“How can you go get this ARPA fund to do an infrastructure project that might address what you’re doing with the watershed—but then also improve the community so you can hit two things at one time?” Gore says, “You have access to that pool of money because you're looking at it from that angle.”

Gore, who is also the current chair of the Chesapeake Bay Program’s Local Government Advisory Committee (LGAC), champions an effort called the One Hopewell Initiative, shaped by grants from the National League of Cities and the Cameron Foundation, to address the social determinants of health in a comprehensive way.

“When it comes to social determinants of health, that is all factors that influence where you are born, grow, live, work, play and age,” Gore says. “So that is your environmental factors. It is your work. It is your education. It is your housing. It is your access to transportation. It is all of those things that tie into how long and how well you live.”

Revitilizations on East Broadway have helped increase local economic development in downtown Hopewell.
The Hopewell Downtown Partnership, which has collaborated with the One Hopewell Initiative, works to revitalize downtown areas like East Broadway by encouraging new businesses and increasing foot traffic. Among its efforts, the nonprofit has rehabilitated historic storefronts and organizes regular events, including a farmers market and street festivals during the summer months. TOP: Lifelong Hopewell resident Homer Eliades, 23, paints the storefront of Artisan Alley, a new business owned by his father and sister on East Broadway, near a new mural commissioned by the Hopewell Downtown Partnership through a grant from the Virginia Department of Housing and Community Development. Two local residents modeled for the mural, which depicts the James River and local wildlife. BOTTOM: Also on East Broadway, Hopewell Downtown Partnership helped secure a $387,000 grant from Virginia’s Industrial Revitalization Fund in 2014 to turn an empty furniture store into Guncotton Coffee shop and Art Gallery. The Hopewell Downtown Partnership has used Guncotton’s event space for its business pitch competition, which awarded $30,000 in 2022.

As you chip away at those factors, a community’s health improves, Gore says. And she sees “plenty of opportunity” for watershed restoration to “impact people's daily lives, even if they don't realize it.”

“One side of the city, I believe, lives ten years longer than the other side of the city,” Gore says. “That is the problem that we are trying to fix, in a nutshell.”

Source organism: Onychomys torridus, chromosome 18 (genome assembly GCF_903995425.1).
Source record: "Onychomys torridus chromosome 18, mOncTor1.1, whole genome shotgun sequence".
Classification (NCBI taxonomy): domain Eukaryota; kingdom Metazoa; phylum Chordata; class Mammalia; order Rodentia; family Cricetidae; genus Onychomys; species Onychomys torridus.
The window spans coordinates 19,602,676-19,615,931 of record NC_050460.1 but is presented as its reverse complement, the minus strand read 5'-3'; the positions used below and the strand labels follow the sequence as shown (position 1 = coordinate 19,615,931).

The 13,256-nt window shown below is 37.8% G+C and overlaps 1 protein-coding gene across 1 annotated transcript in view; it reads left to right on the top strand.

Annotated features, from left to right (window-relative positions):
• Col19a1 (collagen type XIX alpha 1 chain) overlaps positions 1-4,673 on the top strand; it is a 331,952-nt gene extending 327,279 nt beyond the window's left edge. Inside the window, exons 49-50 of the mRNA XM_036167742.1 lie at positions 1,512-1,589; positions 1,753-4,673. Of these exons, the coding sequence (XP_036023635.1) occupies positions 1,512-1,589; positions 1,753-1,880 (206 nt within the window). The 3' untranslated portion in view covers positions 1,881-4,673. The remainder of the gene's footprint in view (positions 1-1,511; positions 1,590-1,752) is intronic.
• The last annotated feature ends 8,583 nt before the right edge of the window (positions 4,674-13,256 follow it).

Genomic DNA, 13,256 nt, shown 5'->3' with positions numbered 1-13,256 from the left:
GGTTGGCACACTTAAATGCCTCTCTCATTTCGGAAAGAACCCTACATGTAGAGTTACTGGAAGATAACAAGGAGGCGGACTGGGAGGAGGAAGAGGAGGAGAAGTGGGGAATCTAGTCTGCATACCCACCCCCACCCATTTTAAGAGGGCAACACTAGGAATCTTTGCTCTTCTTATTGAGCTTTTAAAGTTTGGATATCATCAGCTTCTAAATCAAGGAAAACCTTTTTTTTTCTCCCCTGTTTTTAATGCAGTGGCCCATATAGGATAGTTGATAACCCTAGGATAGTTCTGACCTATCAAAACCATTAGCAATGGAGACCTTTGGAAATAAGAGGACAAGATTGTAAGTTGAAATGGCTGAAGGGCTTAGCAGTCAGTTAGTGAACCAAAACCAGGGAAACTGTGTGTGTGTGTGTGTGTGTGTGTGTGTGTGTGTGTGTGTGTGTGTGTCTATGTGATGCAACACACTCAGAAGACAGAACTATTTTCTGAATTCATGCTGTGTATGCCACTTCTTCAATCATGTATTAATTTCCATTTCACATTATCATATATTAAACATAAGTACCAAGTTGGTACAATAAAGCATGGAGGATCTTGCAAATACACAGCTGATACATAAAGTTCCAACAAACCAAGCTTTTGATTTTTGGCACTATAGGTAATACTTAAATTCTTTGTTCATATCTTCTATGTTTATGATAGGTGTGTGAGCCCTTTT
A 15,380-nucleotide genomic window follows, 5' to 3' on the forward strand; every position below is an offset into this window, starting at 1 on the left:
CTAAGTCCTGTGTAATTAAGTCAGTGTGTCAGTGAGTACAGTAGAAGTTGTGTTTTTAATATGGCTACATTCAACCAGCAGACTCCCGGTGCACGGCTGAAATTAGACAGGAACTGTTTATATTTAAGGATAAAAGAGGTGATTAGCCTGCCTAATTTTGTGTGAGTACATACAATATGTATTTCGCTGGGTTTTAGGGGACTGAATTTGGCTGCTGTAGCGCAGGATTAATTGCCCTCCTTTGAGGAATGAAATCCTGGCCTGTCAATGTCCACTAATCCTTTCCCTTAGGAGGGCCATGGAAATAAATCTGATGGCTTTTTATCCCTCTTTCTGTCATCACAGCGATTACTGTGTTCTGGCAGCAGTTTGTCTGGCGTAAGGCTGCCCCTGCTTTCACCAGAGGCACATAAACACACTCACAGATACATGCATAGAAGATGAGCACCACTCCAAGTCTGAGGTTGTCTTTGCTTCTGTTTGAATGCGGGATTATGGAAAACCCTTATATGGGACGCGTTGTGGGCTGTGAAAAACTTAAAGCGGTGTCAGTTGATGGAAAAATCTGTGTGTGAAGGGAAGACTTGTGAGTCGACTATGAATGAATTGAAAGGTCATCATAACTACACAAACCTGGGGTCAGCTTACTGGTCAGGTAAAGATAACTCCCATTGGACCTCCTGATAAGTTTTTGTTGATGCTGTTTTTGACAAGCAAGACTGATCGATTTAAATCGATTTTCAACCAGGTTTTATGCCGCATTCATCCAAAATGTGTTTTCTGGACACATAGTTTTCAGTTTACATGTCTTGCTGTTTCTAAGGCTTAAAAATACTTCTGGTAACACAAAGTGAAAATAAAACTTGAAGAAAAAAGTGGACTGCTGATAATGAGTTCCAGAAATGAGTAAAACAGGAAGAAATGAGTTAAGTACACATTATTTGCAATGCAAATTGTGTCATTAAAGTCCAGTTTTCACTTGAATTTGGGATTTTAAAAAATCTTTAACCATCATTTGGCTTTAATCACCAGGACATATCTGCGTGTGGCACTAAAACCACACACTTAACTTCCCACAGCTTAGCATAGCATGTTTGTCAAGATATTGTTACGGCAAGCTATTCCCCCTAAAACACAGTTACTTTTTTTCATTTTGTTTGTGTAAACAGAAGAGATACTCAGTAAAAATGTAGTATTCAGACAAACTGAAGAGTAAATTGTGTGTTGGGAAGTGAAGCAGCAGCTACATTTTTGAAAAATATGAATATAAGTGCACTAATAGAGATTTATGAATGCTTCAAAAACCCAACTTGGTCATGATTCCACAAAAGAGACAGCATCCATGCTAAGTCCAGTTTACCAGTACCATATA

An early accomplishment through One Hopewell was to get Hopewell and neighboring Petersburg added to City Health Dashboard, a platform that provides access to local health data across a range of metrics including everything from income inequality and unemployment to access to parks and healthy foods.

“When you start overlaying those elements, you get to see which communities are in greater need than others,” Gore says.

Officials undertaking watershed restoration efforts should look beyond the immediate impact of their work to also consider effects in communities, Gore says. Maybe fixing an erosion issue also fixes a road that people depend on, or a flood control measure lets children play in their yard without being bombarded by mosquitos.

In that sense, the Riverwalk, the new park trails, and waters that are fishable and swimmable contribute to the same goal of community health as efforts like One Hopewell Initiative’s development of farmers’ markets to address food insecurity, or the Hopewell Downtown Partnership’s efforts to revitalize a prosperous business district near the river.

“One of the things I've been advocating since I've been on LGAC, especially as chair, is looking at equity and diversity as it comes to these issues and not only looking at watershed restoration or stormwater or these other things that people are interested in,” Gore says.

“It needs to be more than that.”

At sunset, City Park fills with visitors drawn to the James River.
Drawn to the James River, Mikayla Moore carries her daughter Madison Friedline while visiting City Park in Hopewell, Va., on June 9, 2022. It was Moore's first time visiting the park, which is easily filled with visitors on a weekend evening with nice weather.